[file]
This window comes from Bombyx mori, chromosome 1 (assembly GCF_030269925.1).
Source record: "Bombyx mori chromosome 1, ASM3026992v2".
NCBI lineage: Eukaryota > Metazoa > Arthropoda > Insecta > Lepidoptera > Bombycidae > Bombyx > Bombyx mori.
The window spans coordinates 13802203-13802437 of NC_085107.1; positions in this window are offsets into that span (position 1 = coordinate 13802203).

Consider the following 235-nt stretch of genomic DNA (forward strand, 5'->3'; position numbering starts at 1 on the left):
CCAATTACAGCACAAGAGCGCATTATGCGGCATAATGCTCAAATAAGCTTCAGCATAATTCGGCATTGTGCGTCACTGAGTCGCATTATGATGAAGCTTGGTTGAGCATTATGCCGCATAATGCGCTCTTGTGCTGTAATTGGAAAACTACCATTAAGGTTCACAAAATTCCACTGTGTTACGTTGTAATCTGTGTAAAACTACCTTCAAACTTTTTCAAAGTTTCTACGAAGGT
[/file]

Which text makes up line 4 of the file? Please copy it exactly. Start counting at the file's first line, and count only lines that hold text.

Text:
The window spans coordinates 13802203-13802437 of NC_085107.1; positions in this window are offsets into that span (position 1 = coordinate 13802203).